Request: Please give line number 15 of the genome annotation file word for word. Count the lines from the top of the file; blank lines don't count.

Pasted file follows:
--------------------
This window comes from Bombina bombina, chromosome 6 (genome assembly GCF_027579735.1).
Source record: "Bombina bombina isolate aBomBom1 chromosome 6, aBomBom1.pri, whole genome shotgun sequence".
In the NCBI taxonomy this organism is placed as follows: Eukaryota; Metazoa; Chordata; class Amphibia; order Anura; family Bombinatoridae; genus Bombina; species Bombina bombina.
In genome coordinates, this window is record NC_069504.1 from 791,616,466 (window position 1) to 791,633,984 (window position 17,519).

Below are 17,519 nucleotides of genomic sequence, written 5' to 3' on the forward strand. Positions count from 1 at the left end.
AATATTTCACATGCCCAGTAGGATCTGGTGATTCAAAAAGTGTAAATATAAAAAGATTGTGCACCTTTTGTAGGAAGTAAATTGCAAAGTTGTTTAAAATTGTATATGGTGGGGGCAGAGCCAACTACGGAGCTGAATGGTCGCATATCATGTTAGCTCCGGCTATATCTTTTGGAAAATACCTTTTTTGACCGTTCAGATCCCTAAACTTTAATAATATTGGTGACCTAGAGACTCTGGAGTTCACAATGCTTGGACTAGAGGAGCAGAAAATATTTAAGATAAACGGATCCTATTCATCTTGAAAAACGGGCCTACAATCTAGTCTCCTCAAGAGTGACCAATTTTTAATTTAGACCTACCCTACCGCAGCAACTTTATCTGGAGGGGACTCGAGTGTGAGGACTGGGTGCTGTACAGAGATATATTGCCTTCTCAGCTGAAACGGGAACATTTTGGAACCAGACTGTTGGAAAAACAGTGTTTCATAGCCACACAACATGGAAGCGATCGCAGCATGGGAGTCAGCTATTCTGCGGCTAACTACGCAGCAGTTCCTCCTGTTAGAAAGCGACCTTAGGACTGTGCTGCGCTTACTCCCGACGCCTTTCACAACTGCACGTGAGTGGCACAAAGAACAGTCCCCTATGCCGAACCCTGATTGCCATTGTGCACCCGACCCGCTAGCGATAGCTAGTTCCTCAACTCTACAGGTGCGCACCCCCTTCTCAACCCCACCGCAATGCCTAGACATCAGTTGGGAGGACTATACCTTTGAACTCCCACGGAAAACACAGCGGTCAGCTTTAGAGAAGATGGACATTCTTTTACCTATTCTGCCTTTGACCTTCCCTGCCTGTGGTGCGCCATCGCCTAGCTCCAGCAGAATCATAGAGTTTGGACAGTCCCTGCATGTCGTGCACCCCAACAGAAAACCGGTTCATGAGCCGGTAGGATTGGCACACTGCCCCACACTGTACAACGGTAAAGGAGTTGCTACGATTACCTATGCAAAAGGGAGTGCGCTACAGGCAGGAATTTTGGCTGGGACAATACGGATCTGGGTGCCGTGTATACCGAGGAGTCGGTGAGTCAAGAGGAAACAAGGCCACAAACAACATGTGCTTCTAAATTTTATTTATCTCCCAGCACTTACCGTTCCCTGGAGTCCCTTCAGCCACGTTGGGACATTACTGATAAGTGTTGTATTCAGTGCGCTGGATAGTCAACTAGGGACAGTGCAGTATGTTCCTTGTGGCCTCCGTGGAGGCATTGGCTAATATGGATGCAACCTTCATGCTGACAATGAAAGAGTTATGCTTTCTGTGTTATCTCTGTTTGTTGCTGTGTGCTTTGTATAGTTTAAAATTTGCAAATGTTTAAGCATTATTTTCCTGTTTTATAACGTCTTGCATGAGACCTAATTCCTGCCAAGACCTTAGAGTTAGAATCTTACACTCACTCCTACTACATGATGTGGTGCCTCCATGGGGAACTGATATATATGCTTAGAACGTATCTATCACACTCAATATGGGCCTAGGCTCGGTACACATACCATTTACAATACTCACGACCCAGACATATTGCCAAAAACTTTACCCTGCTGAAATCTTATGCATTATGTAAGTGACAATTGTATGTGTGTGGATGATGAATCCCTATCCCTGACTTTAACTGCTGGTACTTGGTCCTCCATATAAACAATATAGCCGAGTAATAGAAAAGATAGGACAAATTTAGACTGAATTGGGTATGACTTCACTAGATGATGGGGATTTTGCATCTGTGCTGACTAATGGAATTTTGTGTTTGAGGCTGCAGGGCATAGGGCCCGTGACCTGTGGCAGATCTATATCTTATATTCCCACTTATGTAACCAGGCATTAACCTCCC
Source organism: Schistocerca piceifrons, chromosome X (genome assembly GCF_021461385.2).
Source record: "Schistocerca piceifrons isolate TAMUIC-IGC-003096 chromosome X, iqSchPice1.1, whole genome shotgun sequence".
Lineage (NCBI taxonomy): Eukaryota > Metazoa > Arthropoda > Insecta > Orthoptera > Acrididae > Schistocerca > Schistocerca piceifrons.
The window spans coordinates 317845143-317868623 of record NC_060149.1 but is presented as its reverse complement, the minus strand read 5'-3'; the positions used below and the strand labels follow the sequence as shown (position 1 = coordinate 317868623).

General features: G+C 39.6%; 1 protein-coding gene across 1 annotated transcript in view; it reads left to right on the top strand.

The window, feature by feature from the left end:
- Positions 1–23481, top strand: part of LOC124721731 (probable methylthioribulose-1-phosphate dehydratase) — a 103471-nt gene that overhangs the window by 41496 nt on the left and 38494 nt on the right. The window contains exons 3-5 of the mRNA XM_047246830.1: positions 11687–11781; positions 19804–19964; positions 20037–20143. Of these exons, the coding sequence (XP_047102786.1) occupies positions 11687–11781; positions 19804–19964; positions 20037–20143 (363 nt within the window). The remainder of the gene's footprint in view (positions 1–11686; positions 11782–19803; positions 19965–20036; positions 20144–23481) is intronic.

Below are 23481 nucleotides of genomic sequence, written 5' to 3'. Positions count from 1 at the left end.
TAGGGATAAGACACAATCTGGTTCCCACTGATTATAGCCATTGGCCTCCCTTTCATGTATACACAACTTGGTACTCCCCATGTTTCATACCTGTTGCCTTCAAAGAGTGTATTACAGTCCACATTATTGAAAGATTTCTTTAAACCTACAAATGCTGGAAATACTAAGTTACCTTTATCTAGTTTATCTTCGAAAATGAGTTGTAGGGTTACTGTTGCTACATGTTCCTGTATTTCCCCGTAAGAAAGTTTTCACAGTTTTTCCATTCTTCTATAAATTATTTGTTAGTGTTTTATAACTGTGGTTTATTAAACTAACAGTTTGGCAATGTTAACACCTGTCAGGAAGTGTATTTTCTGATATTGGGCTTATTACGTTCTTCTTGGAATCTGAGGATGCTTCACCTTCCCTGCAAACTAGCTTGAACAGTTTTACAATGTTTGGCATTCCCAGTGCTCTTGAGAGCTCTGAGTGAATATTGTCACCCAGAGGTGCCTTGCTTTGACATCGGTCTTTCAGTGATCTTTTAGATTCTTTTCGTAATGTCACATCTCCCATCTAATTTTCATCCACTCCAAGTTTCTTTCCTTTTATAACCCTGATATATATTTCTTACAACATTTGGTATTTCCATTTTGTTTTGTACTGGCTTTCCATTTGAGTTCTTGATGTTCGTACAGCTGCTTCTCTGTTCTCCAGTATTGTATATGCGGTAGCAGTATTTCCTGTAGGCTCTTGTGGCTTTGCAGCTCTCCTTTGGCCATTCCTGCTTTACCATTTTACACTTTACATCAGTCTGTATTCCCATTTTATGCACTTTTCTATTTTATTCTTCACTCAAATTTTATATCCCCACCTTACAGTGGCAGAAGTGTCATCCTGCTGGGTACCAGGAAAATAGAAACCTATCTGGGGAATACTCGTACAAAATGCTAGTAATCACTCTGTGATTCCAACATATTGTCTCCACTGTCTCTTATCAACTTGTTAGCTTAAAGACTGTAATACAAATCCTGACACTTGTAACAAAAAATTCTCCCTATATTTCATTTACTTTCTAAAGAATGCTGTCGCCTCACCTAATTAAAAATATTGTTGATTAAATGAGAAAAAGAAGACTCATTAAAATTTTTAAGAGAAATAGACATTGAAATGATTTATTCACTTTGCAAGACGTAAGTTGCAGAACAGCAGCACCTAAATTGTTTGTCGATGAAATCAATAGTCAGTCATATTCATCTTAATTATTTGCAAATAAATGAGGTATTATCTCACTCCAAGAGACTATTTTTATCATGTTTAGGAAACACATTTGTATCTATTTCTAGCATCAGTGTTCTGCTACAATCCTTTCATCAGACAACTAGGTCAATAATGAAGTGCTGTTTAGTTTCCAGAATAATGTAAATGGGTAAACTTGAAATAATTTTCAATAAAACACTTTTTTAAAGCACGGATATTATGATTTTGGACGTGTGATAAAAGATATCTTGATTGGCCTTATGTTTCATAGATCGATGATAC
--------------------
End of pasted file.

TAGGGATAAGACACAATCTGGTTCCCACTGATTATAGCCATTGGCCTCCCTTTCATGTATACACAACTTGGTACTCCCCATGTTTCATACCTGTTGCCTTCAAAGAGTGTATTACAGTCCACATTATTGAAAGATTTCTTTAAACCTACAAATGCTGGAAATACTAAGTTACCTTTATCTAGTTTATCTTCGAAAATGAGTTGTAGGGTTACTGTTGCTACATGTTCCTGTATTTCCCCGTAAGAAAGTTTTCACAGTTTTTCCATTCTTCTATAAATTATTTGTTAGTGTTTTATAACTGTGGTTTATTAAACTAACAGTTTGGCAATGTTAACACCTGTCAGGAAGTGTATTTTCTGATATTGGGCTTATTACGTTCTTCTTGGAATCTGAGGATGCTTCACCTTCCCTGCAAACTAGCTTGAACAGTTTTACAATGTTTGGCATTCCCAGTGCTCTTGAGAGCTCTGAGTGAATATTGTCACCCAGAGGTGCCTTGCTTTGACATCGGTCTTTCAGTGATCTTTTAGATTCTTTTCGTAATGTCACATCTCCCATCTAATTTTCATCCACTCCAAGTTTCTTTCCTTTTATAACCCTGATATATATTTCTTACAACATTTGGTATTTCCATTTTGTTTTGTACTGGCTTTCCATTTGAGTTCTTGATGTTCGTACAGCTGCTTCTCTGTTCTCCAGTATTGTATATGCGGTAGCAGTATTTCCTGTAGGCTCTTGTGGCTTTGCAGCTCTCCTTTGGCCATTCCTGCTTTACCATTTTACACTTTACATCAGTCTGTATTCCCATTTTATGCACTTTTCTATTTTATTCTTCACTCAAATTTTATATCCCCACCTTACAGTGGCAGAAGTGTCATCCTGCTGGGTACCAGGAAAATAGAAACCTATCTGGGGAATACTCGTACAAAATGCTAGTAATCACTCTGTGATTCCAACATATTGTCTCCACTGTCTCTTATCAACTTGTTAGCTTAAAGACTGTAATACAAATCCTGACACTTGTAACAAAAAATTCTCCCTATATTTCATTTACTTTCTAAAGAATGCTGTCGCCTCACCTAATTAAAAATATTGTTGATTAAATGAGAAAAAGAAGACTCATTAAAATTTTTAAGAGAAATAGACATTGAAATGATTTATTCACTTTGCAAGACGTAAGTTGCAGAACAGCAGCACCTAAATTGTTTGTCGATGAAATCAATAGTCAGTCATATTCATCTTAATTATTTGCAAATAAATGAGGTATTATCTCACTCCAAGAGACTATTTTTATCATGTTTAGGAAACACATTTGTATCTATTTCTAGCATCAGTGTTCTGCTACAATCCTTTCATCAGACAACTAGGTCAATAATGAAGTGCTGTTTAGTTTCCAGAATAATGTAAATGGGTAAACTTGAAATAATTTTCAATAAAACACTTTTTTAAAGCACGGATATTATGATTTTGGACGTGTGATAAAAGATATCTTGATTGGCCTTATGTTTCATAGATCGATGATAC